Exploration of Identity as a Queer Artist of Color
British-born, New York-based artist Shantell Martin’s work is an exploration of her own identity as a queer woman artist of color, and has often affirmed the viewer’s identity, with written messages like “You are you.” She brings together fine art, performance art, and technology in a truly unique fusion, and has adorned walls, sneakers, cars and even circuit boards with her whimsical visions.
Martin has exhibited her work at venues like the Brooklyn Museum and the Albright-Knox Art Gallery, in Buffalo, New York; she has partnered with institutions such as the New York City Ballet and artists like the Grammy- and Pulitzer-winning rapper Kendrick Lamar and Lizzo.
We caught up with Martin to talk about her ways of drawing her subjects out on their identity; what it means to her to work in front of live audiences; and what it was like to take a fashion shoot to the housing project where she grew up.
You say that a core part of your work is helping find a way for people to express who they are at their core. Your collaborations sometimes involve asking people those questions directly, like your interviews with dancers at the New York City Ballet. How do you foster those kinds of insights in the people you work with?
I think that a big part of it is creating the space to explore those questions. That and really learning how to listen to other people. The world is very loud, there are so many voices and I think one of the things we’ve started doing as a society is really trying to have our own voices rise above it all, but there’s something that’s vital and so important, and that’s really taking the time to listen, to hear, to be open to other people—their voices, their stories, their experiences. This has been a big part of the shift in my own work. I started out with the singular “Who Are You” and that has now progressed to “We Are We” and exploring community, collaboration and creating connection. I’ve started a conversation series around this, “We Are We”, which actually launches virtually this month, and I’m really proud to be a part of the community more now than ever.
You often limit yourself to certain materials and methods, like, for some projects, black Lumocolor permanent markers with medium tips, and yet you draw a very wide range of effects from those limited means. (Though you’ve also said that what may look like rules might just be a careful observation of your style.) Can you talk about that combination of narrow means and wide-ranging results?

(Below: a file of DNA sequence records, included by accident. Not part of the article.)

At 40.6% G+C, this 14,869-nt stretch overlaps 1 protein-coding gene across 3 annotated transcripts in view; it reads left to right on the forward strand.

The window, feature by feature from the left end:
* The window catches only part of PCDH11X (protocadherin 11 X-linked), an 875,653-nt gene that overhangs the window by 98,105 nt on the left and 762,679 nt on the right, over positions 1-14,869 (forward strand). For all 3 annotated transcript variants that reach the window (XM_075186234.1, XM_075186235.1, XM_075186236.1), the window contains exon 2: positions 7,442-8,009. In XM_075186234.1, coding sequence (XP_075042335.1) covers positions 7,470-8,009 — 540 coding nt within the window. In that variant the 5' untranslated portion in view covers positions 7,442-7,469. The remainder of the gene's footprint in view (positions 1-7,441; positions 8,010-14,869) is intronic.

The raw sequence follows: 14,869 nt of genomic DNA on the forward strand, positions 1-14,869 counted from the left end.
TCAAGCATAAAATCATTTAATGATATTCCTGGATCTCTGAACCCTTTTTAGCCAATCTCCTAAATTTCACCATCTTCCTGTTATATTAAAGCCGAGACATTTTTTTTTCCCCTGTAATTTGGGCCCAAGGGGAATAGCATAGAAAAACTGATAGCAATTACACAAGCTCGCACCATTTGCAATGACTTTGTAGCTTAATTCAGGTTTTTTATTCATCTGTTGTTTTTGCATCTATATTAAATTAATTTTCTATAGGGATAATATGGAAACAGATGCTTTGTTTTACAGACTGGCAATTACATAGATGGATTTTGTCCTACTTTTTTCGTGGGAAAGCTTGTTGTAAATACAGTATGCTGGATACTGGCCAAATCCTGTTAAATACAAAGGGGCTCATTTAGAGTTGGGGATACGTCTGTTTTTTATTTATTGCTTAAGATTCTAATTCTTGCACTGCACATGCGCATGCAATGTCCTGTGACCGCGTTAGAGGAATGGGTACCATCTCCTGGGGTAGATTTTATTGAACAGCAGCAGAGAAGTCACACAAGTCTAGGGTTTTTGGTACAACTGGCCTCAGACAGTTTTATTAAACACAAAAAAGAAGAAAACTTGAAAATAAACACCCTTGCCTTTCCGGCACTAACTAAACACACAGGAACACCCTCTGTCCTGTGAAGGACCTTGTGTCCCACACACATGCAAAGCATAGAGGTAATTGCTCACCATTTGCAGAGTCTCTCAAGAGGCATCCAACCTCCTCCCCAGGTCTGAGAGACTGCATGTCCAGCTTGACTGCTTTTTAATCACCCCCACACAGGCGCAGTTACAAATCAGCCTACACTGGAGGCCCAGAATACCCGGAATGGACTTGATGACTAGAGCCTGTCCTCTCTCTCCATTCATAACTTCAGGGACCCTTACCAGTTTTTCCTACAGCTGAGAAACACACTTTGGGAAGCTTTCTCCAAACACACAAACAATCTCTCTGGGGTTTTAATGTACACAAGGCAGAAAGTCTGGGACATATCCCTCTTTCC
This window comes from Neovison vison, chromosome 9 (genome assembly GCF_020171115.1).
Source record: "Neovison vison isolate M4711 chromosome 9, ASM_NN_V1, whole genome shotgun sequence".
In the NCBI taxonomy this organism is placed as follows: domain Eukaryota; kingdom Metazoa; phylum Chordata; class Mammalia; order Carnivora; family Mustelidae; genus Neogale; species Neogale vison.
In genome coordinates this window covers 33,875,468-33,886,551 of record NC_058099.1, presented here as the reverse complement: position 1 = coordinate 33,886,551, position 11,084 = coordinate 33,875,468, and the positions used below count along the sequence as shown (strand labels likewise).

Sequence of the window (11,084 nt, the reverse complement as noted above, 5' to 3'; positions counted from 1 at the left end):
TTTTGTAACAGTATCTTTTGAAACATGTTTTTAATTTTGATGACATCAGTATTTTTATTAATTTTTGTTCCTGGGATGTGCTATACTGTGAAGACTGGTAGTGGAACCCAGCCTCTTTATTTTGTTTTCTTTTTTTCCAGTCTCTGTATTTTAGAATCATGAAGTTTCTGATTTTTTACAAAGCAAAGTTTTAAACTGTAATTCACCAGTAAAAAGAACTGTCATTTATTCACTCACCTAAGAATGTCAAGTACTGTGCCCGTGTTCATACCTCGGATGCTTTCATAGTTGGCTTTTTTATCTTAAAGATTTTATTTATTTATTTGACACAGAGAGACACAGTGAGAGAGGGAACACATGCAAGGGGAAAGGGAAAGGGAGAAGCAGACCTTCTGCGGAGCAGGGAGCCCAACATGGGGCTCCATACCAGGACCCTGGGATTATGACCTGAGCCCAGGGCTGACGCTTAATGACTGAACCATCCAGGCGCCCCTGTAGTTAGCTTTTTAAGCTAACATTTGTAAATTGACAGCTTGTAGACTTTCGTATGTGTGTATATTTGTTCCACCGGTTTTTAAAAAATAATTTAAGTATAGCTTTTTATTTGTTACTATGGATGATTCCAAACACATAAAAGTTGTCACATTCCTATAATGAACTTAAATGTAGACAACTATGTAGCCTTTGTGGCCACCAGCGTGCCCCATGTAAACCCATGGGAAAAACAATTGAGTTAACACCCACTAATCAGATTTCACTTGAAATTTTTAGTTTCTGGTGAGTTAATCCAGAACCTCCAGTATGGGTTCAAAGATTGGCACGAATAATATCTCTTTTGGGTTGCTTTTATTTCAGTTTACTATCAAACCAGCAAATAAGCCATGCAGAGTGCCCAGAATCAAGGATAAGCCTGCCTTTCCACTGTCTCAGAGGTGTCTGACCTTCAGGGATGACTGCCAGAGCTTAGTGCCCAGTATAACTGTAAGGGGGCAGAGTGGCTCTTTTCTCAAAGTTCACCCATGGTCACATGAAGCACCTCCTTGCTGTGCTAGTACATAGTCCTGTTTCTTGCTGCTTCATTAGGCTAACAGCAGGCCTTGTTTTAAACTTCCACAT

Ironically, I’ve never felt like the tools I had access to limited me. Actually, quite the opposite and maybe this is why they’ve taken me so far and continue to do so. My perception probably has played a big role in how I’ve been able to manifest the results that I have.
You often work in front of a live audience, so that the energy of the crowd inspires you. What have you learned from a life of working with an audience?
They keep you honest.
I’m surprised that you’ve said that left to your own devices you’d stay at home alone and watch TV. Your practice is so extroverted! What advice would you give to other creators who might want to just hide at home?
There’s nothing wrong with that, if that’s what you want to do. But if you do want to get out and draw, start small.
I am an introvert by nature, and a lot of the work I do is in public spaces, with the public, so when I’m not working, I do need that space and time alone at home to recharge.
The main thing is to do what feels right to you and not feel guilty or ashamed of listening to what your mind and body need in order to be healthy and creatively inspired and active.
Your earliest collaboration was on crocheted works with your grandmother, who was white, which provided a way for you to have newly intimate conversations with her. That collaborative practice has grown over your career so far to collaborate with choreographers and ballet dancers, technologists, DJs, interior designers, and musicians like Kendrick Lamar. What do you suppose your grandmother would say if she could see it all? (Or maybe she does!)
This question makes me laugh. She’d probably say something like, “Oh, good on you,” and then probably ask me what’s on TV or to play cards with her, where she’d still steal my money, like always!
I see in the catalogue to your new book that the look book for your 2018 collaboration with Puma was shot at the Thamesmead housing development where you grew up, which was poorly constructed and tended to be closed off from the rest of the world. What was it like to highlight Thamesmead in what might seem like a counterintuitive way?
While I was growing up there, people were consistently shooting there. Fashion videos, TV shows, car commercials, you name it. But it always felt like they were using the environment to stylize or fetishize growing up in a working-class environment and everything that comes from that. As you can imagine, it always felt really exploitative. Because they don’t know what it’s really like.
But I do. I know it firsthand. I wanted to shoot there because I was born and raised there, and the collection was inspired by my youth. So it felt like for the first time, to me at least, the environment was a fundamental place to include. It wasn’t just a backdrop.
I did receive a lot of criticism. People said that I was doing the same thing. But what they don’t understand is that I lived it. Thamesmead is a part of me. It’s a part of my story.